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Cleages Photographs sepia saturday

Henry Cleage 1916 – 1996

henry laugh sepia
Henry Cleage

Part 1

(The links will take you to posts I have written that give more details about his life.)

Henry Wadsworth Cleage was born March 22, 1916, six months after his family moved from Kalamazoo to Detroit, Michigan.  He was born at home on 1355 24th Street, the 3rd of the 7 children of Dr. Albert B. Cleage SR and his wife Pearl Reed Cleage. This was my first digression.  I went to look on Google Maps to see if the house was still there.  It wasn’t. There are mostly empty lots with a few houses scattered about. The house was located on the corner of 24th Street and Porter, a few blocks from the Detroit River And the Ambassador Bridge.

Between January and June of 1920, when Henry was 5 years old, the family moved 3 miles north to a large brick house on 6429 Scotten Ave.  My grandmother was pregnant with Barbara, her 5th child and first daughter, who was born in the new house. I remember my aunt Gladys telling me that all the girls were born in that house on Scotten.

Henry and his siblings attended Wingert Elementary school, a few blocks from the house. He built forts in the backyard with his brothers and neighborhood friends and told of riding his bike out Tireman to the country where they roasted potatoes in a campfire.  His father’s mother Celia Rice Cleage Sherman stayed with the family during that time.

He attended McMichael Junior High School and then Northwestern High School.  While at Northwestern he played in the school orchestra and the All City Orchestra, played school baseball and was on the 12-A dues committee.

After high school Henry attended Wayne University, getting his BA and then entered Law School at Wayne.   These posts talk about his life during those days Henry Cleage’s Journal 1936,  Follow up on Henry’s Diary.

Henry married Alice Stanton in 1941.  When WW2 started, Henry and his brother were conscientious objectors and moved to a farm in Avoca where they raised dairy cows and chickens.  Henry and Alice were divorced in 1943.

While on the farm, Henry wrote short stories and sent them out to various magazines of the day. None were published. I shared two of them earlier – Just Tell The Men – a short story by Henry Cleage and another short story Proof Positive. In 1947 Henry returned and completed Law School and began practicing in Detroit and Pontiac.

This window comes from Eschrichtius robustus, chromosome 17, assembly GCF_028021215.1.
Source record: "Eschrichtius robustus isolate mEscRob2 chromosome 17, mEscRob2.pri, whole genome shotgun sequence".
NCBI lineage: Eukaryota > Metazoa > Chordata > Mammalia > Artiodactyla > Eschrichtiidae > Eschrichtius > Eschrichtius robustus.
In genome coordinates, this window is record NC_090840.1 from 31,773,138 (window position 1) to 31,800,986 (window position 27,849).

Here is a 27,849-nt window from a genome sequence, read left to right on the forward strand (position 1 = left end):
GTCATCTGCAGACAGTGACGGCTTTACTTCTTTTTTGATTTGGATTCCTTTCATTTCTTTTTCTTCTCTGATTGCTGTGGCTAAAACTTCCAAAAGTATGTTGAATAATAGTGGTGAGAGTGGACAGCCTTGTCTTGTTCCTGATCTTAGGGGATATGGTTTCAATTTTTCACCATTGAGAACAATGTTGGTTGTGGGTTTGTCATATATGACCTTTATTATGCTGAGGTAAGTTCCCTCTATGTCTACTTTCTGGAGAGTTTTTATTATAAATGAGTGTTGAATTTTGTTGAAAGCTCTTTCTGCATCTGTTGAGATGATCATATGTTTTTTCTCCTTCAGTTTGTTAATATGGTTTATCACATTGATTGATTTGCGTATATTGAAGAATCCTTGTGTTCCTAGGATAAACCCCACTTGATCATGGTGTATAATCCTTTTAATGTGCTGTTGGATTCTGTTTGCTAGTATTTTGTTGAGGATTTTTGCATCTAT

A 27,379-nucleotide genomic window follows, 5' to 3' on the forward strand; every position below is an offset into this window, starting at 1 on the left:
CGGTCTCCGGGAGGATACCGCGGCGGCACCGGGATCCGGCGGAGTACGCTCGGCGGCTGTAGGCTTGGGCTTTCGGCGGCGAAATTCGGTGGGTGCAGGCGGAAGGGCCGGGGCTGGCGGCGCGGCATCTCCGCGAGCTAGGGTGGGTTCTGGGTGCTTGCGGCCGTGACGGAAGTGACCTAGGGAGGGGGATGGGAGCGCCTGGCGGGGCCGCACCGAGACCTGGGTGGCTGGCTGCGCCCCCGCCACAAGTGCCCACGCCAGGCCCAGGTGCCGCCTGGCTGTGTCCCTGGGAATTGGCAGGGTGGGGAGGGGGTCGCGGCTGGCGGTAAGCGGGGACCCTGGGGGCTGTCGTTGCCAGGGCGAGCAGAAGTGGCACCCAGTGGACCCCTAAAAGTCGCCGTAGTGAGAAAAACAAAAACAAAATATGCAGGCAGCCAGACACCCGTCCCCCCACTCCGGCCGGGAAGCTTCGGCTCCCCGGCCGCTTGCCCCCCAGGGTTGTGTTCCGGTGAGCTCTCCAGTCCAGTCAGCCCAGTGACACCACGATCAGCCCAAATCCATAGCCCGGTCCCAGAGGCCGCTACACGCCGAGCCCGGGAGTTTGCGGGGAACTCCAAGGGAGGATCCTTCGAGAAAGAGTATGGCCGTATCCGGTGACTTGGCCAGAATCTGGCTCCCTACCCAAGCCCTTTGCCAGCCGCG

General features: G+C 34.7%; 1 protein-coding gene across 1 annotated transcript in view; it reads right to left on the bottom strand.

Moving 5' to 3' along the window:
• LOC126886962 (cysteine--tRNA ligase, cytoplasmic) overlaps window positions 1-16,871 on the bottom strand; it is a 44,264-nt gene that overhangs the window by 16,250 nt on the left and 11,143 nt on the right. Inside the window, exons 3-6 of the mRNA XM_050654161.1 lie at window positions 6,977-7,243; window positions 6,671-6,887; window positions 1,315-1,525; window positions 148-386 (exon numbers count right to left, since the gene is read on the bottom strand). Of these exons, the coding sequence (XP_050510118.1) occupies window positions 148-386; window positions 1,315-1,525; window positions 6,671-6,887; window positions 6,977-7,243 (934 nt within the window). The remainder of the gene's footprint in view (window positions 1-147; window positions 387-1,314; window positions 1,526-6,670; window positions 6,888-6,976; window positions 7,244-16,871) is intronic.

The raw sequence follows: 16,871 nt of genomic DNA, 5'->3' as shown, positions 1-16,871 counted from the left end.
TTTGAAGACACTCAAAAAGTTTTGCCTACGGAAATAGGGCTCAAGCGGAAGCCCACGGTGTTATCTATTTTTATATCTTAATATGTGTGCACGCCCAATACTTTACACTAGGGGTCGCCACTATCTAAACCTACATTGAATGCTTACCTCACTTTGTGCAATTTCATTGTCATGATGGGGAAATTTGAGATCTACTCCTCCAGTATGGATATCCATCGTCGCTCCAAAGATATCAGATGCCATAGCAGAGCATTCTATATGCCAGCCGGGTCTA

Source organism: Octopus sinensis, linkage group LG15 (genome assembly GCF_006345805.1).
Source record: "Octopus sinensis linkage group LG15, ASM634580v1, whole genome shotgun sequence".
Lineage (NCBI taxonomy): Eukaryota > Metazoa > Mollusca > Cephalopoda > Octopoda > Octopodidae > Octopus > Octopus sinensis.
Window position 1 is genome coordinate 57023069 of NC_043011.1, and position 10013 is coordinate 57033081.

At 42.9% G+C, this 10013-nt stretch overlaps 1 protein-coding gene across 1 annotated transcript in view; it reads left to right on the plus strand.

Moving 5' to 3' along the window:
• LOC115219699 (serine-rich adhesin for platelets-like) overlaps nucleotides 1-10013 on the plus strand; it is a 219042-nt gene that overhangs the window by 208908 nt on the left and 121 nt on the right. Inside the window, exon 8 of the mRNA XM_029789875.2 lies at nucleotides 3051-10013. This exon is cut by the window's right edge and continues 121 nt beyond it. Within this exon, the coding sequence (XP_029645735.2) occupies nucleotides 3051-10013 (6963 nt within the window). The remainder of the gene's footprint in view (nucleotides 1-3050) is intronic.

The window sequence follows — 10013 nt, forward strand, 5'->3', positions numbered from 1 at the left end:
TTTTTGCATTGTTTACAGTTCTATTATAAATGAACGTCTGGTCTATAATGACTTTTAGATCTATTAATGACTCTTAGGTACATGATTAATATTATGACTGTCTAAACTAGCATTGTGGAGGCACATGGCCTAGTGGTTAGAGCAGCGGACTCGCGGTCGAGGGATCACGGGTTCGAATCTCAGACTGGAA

This ends part 1 of the life of Henry Cleage.

Note: You can find out more about Henry’s time as a conscientious objector in this post – Of Cows and Conscientious Objectors.

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sepia saturday

Sepia Saturday 500

It has been a while since I participated in Sepia Saturday. I seem to have already used photos that would go with the present prompts, in previous posts. However, when I saw that Sepia Saturday had been active for 500 weeks, I thought I would post some of the photos I shared in the past that matched the posts shown in the prompt collage at the bottom of this page. I got the idea after reading Peter’s blog.

Click to enlarge. My photos chosen to match the prompt below.

Subject and Photographer – My Father Takes My Photograph and appears in the mirror.
Groups of Students My father and his eighth grade graduating class.
Love and Marriage Gladys Helen Cleage and Eddie Warren Evans Wed.
The Missing Posts Warren Evans on a Tractor and Henry Cleage in court.
Looking Over The Fence – My grandmother Pearl Reed Cleage looking over the fence.
Hugh Fishing at the Meadows – My uncle Hugh Cleage catching big fish with a basic pole.
The Midget Band – My grandmother Fannie Turner Graham’s first cousin & her family band.
Siblings -My mother Doris and her sister Mary V and brother Howard at Belle Isle.

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Detroit Grahams sepia saturday

Siblings

Howard, Mary Vee and Doris Graham 1930

This picture was taken at Belle Isle in 1930, which used to be a city park in the Detroit River and was free to all. It has since been changed to a state park and there is a fee for entry. Howard must have been almost one year old, he had been born the previous September. He seems to be wearing a gown. Mary Vee was ten and Doris was seven.

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Cleages Detroit sepia saturday